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Semgrep Supply Chain glossary

The terms and definitions provided here are specific to Semgrep Supply Chain.


Announcement of a vulnerability, typically but not always with an associated Common Vulnerabilities and Exposures (CVE) number. All Advisories can be found by Semgrep Supply Chain rules. Advisories can be seen within the Supply Chain > Advisories tab.


Publicly available code used as a part of your application. Common examples include Flask, React, and Lodash. Each dependency is listed in a registry, such as npm for JavaScript and PyPI for Python.


Exploitability is the practical assessment of a vulnerability's threat, typically proved with a real proof of exploit. Proving exploitability is often the last step of triaging a vulnerability.


A lockfile describes a dependency tree to ensure that deployments and organizations install the same dependencies and exact versions for their codebase. Lockfile information includes versions of the dependency and any transitive (indirect) dependencies. Lockfiles are automatically generated by a package manager such as pip or npm.

Semgrep Supply Chain uses lockfiles as part of its analysis to determine the exact version of a dependency that a codebase is using.

Lockfile-only rules

Lockfile-only rules are rules that do not perform reachability analysis. These rules only check a package's version against versions with known vulnerabilities. These rules produce vulnerabilities similar to GitHub Dependabot's results, and have a higher false positive rate than reachability rules.

Compare its opposite: Reachability-rules.

Manifest file

A manifest file describes the dependencies used in your codebase. In a manifest file, a dependency may indicate a range of versions. A package manager reads the manifest file when installing dependencies into a specific implementation of your codebase, then generates a lockfile specifying the exact version of each dependency installed and any transitive dependencies.

Semgrep Supply Chain uses manifest files to resolve transitive dependencies for some languages. For more information, see Supported languages.

Package manager

A software tool that interacts with a package registry to download, upload, or search for dependencies. Package managers typically generate lockfiles by analyzing manifest files.

Package registry

A package registry stores dependencies and provides a means to upload or download dependencies. Each programming language has its own separate registry such as npm for JavaScript and PyPI for Python.

Reachable finding (and reachable vulnerability)

A reachable finding means that you are using both a vulnerable piece of code (the usage) and the vulnerable version of a dependency. Within Semgrep Supply Chain, specific findings (usages) are grouped together by their vulnerability.

Continuous integration scans with Semgrep Supply Chain rules can block pull or merge requests upon detecting any reachable findings.

See also Reachability.


Reachability refers to whether or not a vulnerable piece of code from a dependency is used in the codebase that imports it. In Semgrep Supply Chain, both a dependency's vulnerable version and code pattern must match for a vulnerability to be considered reachable.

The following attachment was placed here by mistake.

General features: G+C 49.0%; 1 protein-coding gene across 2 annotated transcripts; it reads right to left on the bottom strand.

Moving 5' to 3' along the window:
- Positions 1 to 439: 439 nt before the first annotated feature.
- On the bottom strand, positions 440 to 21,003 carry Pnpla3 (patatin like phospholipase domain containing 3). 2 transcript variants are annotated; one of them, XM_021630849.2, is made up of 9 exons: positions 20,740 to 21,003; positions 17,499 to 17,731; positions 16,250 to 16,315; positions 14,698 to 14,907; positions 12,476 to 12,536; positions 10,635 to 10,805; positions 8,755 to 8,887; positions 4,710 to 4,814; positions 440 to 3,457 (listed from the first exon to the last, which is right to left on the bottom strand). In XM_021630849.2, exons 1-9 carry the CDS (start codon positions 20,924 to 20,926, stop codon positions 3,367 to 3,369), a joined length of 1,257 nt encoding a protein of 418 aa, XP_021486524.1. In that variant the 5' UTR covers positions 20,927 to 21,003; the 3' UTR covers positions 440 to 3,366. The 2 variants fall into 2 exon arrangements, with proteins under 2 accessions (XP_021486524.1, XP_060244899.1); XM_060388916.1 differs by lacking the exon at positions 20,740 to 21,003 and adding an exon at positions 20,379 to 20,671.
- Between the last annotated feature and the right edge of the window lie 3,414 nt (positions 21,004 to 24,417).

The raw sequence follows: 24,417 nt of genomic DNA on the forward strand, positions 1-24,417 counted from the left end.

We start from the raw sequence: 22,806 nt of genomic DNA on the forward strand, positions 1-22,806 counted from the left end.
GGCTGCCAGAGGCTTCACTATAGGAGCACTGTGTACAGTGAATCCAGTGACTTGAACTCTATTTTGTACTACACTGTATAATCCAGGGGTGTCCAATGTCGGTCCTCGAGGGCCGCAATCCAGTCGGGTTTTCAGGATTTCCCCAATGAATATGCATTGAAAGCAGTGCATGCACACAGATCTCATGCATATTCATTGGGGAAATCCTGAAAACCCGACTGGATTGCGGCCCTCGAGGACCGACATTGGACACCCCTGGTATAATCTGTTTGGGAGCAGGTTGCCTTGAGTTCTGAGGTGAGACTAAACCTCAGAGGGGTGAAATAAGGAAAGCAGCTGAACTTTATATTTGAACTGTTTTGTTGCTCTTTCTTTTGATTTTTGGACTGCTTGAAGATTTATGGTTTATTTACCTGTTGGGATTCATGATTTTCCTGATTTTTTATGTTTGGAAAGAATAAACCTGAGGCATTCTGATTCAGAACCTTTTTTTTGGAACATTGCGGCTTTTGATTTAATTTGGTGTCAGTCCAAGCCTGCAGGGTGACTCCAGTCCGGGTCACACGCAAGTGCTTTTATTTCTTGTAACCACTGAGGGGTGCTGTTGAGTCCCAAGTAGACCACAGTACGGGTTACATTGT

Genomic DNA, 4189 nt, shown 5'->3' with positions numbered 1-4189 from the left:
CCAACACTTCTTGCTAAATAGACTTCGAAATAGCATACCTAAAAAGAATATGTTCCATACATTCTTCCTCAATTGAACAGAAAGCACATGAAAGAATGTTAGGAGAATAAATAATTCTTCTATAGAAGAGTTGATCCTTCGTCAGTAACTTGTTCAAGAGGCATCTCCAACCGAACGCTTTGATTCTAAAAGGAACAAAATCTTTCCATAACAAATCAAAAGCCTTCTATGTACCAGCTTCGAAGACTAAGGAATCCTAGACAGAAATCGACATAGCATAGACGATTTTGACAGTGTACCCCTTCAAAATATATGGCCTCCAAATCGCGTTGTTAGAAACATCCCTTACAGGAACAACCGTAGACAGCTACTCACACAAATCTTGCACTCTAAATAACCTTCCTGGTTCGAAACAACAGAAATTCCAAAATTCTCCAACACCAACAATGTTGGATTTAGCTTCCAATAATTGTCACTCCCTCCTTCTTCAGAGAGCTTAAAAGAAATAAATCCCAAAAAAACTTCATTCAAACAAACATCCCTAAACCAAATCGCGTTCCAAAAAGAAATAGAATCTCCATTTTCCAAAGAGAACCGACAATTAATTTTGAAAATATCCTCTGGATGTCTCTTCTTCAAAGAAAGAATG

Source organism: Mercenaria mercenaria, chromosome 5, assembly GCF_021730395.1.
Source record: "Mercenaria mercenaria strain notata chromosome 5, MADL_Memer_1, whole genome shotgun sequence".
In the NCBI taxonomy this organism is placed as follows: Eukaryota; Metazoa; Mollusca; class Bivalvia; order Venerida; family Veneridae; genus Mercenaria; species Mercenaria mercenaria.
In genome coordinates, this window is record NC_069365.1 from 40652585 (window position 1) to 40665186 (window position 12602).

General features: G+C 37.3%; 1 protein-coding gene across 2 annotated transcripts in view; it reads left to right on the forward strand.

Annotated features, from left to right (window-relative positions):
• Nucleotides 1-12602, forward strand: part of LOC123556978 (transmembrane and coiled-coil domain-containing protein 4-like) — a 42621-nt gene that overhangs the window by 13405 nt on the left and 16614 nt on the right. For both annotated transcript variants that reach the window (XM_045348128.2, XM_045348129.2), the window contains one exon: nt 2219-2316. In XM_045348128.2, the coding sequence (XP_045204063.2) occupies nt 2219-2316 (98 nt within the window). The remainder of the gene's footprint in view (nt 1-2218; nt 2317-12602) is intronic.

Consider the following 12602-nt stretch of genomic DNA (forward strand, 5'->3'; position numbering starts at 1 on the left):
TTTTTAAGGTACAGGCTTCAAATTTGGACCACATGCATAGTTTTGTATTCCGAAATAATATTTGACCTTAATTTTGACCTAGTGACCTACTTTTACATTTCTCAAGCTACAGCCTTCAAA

See Overview of Semgrep Supply Chain to learn how Semgrep leverages its code-scanning and rule syntax capabilities to provide high-signal rules that determine a finding's reachability. This assists security engineers in remediation and triage processes.

Reachability rules

A type of Semgrep Supply Chain rule that performs reachability analysis. A reachability rule can determine if the vulnerable piece of code from a dependency is used in the codebase that imports it.

Compare its opposite: Lockfile-only rules.

Software bill of materials (SBOM)

Software Bill of Materials (also known as 'Cyber Bill of Materials', CBOM) is an artifact produced by many software composition analysis tools. It enumerates the various components of a software artifact such as dependencies, licenses, and security statuses. SBOMs are typically generated for compliance purposes. Regularly, a security engineer or related role signs-off on the SBOM, meaning that they accept the security and legal risk of the associated artifact.

Semgrep Supply Chain can export a CycloneDX 1.4 XML/JSON-formatted SBOM.


A threat is any malicious event that violates the security of an application or network. A threat can result in disrupted business operations and loss or theft of data.

See also NIST definition of threat.

Transitive or indirect dependency

A transitive or indirect dependency is a dependency of a dependency. If your codebase uses a dependency A, and A is dependent on B, then B is a transitive dependency. An example would be a codebase that uses Cloudinary, which is dependent on Lodash. In this example, Lodash is a transitive dependency of the codebase.

For more information, see Supported languages.


In Semgrep Supply Chain scans, a **usage **is a specific finding in your codebase where Semgrep has found a vulnerability. A vulnerability may have more than one usage, such as when a library is imported and used in many code files.

Unreachable finding (and unreachable vulnerability)

An unreachable finding means that the dependency's version contains a known vulnerability, but the vulnerable code is not used within your codebase. Within Semgrep Supply Chain, specific findings (usages) are grouped together by their vulnerability.


A vulnerability is an unintentional flaw in a dependency that can be exploited. Vulnerabilities are assigned a CVE by the MITRE corporation. Semgrep Supply Chain uses GitHub Security Advisory (GHSA) in categorizing the severity of a vulnerability.

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